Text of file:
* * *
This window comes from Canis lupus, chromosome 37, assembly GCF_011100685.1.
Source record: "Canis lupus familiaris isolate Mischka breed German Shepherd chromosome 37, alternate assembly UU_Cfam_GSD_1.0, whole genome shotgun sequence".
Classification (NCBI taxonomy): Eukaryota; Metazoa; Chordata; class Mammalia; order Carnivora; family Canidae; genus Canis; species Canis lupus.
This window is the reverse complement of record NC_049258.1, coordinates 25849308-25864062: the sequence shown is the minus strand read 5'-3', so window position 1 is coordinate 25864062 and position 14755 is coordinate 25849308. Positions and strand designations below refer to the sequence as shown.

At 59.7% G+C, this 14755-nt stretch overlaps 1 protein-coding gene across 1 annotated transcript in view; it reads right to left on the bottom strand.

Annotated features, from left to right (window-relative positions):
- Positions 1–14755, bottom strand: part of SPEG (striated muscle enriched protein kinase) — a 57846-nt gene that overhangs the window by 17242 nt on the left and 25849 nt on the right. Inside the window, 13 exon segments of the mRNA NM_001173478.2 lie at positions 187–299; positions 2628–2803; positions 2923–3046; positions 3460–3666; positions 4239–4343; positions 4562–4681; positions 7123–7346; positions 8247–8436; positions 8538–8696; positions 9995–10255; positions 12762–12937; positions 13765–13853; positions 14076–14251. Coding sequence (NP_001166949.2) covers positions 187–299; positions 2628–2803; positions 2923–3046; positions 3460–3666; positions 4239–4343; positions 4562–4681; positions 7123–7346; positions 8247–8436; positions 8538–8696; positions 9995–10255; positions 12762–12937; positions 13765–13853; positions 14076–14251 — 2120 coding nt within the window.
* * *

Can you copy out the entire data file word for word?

This window comes from Canis lupus, chromosome 37, assembly GCF_011100685.1.
Source record: "Canis lupus familiaris isolate Mischka breed German Shepherd chromosome 37, alternate assembly UU_Cfam_GSD_1.0, whole genome shotgun sequence".
Classification (NCBI taxonomy): Eukaryota; Metazoa; Chordata; class Mammalia; order Carnivora; family Canidae; genus Canis; species Canis lupus.
This window is the reverse complement of record NC_049258.1, coordinates 25849308-25864062: the sequence shown is the minus strand read 5'-3', so window position 1 is coordinate 25864062 and position 14755 is coordinate 25849308. Positions and strand designations below refer to the sequence as shown.

At 59.7% G+C, this 14755-nt stretch overlaps 1 protein-coding gene across 1 annotated transcript in view; it reads right to left on the bottom strand.

Annotated features, from left to right (window-relative positions):
- Positions 1–14755, bottom strand: part of SPEG (striated muscle enriched protein kinase) — a 57846-nt gene that overhangs the window by 17242 nt on the left and 25849 nt on the right. Inside the window, 13 exon segments of the mRNA NM_001173478.2 lie at positions 187–299; positions 2628–2803; positions 2923–3046; positions 3460–3666; positions 4239–4343; positions 4562–4681; positions 7123–7346; positions 8247–8436; positions 8538–8696; positions 9995–10255; positions 12762–12937; positions 13765–13853; positions 14076–14251. Coding sequence (NP_001166949.2) covers positions 187–299; positions 2628–2803; positions 2923–3046; positions 3460–3666; positions 4239–4343; positions 4562–4681; positions 7123–7346; positions 8247–8436; positions 8538–8696; positions 9995–10255; positions 12762–12937; positions 13765–13853; positions 14076–14251 — 2120 coding nt within the window.